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Arnie, We are in the Insurance Claims business; similar to the other posts, your best bet is to research Insurance Carriers (nationwide), whether thru an Agent or directly with the company itself. Call them on the phone (as opposed to an internet search), advise of the state you reside and drive in, and be honest with the frequency of use and mileage you expect to run up. Only you yourself, should place the vehicle's current value, or the car's 'ACV' (actual cash value). Sometimes it'll be catagorized as a speciality policy, or 'classic car' policy, but ensure that it's a replacement value car policy. Or in short,... if an unfortunate claim is submitted, the settlement should replace your current vehicle's value. It's not an easy task, but Good Luck ! 'e' me if you need help. - George :smileyb:
 

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I have been with Hagerty for more than 10 years. I purchased stated value policies. They are very easy people to work with and eager to sell you the coverage you ned.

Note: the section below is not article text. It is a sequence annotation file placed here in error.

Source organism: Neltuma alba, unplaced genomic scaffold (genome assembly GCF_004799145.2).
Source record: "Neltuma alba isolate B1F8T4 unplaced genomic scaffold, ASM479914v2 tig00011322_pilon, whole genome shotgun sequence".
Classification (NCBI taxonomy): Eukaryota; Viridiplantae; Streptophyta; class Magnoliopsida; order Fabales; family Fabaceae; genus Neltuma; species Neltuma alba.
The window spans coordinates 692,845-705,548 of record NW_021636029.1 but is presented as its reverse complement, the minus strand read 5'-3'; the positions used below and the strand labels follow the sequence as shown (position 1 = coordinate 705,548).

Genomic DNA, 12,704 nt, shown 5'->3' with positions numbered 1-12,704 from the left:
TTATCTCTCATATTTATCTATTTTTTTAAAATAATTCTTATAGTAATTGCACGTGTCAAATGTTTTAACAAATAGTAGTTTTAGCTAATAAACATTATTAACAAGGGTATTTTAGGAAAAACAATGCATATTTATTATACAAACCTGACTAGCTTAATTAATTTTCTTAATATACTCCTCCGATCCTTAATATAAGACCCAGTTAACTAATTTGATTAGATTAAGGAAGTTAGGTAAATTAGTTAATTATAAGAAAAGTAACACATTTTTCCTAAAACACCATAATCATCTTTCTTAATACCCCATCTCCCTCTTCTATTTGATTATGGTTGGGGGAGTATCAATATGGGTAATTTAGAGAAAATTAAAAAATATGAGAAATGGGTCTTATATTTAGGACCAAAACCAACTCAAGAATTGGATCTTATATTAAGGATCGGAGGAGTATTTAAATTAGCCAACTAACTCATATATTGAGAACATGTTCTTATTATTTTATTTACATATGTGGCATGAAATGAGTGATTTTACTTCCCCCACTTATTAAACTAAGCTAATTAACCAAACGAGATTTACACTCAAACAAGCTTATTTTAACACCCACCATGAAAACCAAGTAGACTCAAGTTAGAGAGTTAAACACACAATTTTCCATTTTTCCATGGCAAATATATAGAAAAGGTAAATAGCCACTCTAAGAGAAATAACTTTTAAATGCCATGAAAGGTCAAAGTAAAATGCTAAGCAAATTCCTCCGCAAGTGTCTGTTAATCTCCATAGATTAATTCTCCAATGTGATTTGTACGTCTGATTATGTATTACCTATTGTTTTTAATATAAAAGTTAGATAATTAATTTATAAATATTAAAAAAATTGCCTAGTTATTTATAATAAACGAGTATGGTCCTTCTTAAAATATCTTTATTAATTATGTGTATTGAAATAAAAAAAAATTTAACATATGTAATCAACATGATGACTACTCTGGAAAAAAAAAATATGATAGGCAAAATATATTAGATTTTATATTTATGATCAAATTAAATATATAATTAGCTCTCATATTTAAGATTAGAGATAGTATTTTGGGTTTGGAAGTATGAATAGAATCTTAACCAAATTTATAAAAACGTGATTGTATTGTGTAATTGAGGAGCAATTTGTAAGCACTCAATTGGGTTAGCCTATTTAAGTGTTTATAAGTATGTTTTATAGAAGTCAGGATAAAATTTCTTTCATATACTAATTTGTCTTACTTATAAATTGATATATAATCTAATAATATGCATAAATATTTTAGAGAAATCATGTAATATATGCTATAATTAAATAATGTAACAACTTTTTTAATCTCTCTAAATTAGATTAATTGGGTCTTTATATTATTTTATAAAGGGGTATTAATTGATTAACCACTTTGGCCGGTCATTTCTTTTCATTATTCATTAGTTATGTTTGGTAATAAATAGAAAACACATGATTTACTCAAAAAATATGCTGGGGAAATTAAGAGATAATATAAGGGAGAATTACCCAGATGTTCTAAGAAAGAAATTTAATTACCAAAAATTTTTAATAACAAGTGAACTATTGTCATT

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I have the AARP Hartford insurance, and they gave me a stated value policy on my Elky ($15K). The price was very reasonable, no mileage restrictions, and no need for a daily driver. I had an accident just a couple of months after going with them, and after some "Negotiating" they cut me a check for my stated value less deductible. Luckily my car appraised "after the fact' at a value higher than my stated value. If it appraised lower, then the lower figure is what they use. So if you have "stated value" insurance, be sure to get an appraisal when the car is in good condition, and keep all your receipts. If you want a check with no argument, then Agreed Value is the type of policy you want.

The argument I had was about totaling the vehicle. It had sheet metal damage front and rear, but no frame damage. Under NV law, and based upon their own valuation of the Elky, it was not a totaled vehicle, and I didn't want a salvage title on it.

By the way the guy that hit us ( 4 cars involved in a rear-ender) had Geico. It was 2.5 YEARS before Geico ever contacted me to settle the claim ( at 60% on the $, since the guy didn't have enough insurance). So glad that Hartford took car of me right away. With my previous insurance co., I did not have Collision on my Elky, so I was VERY LUCKY.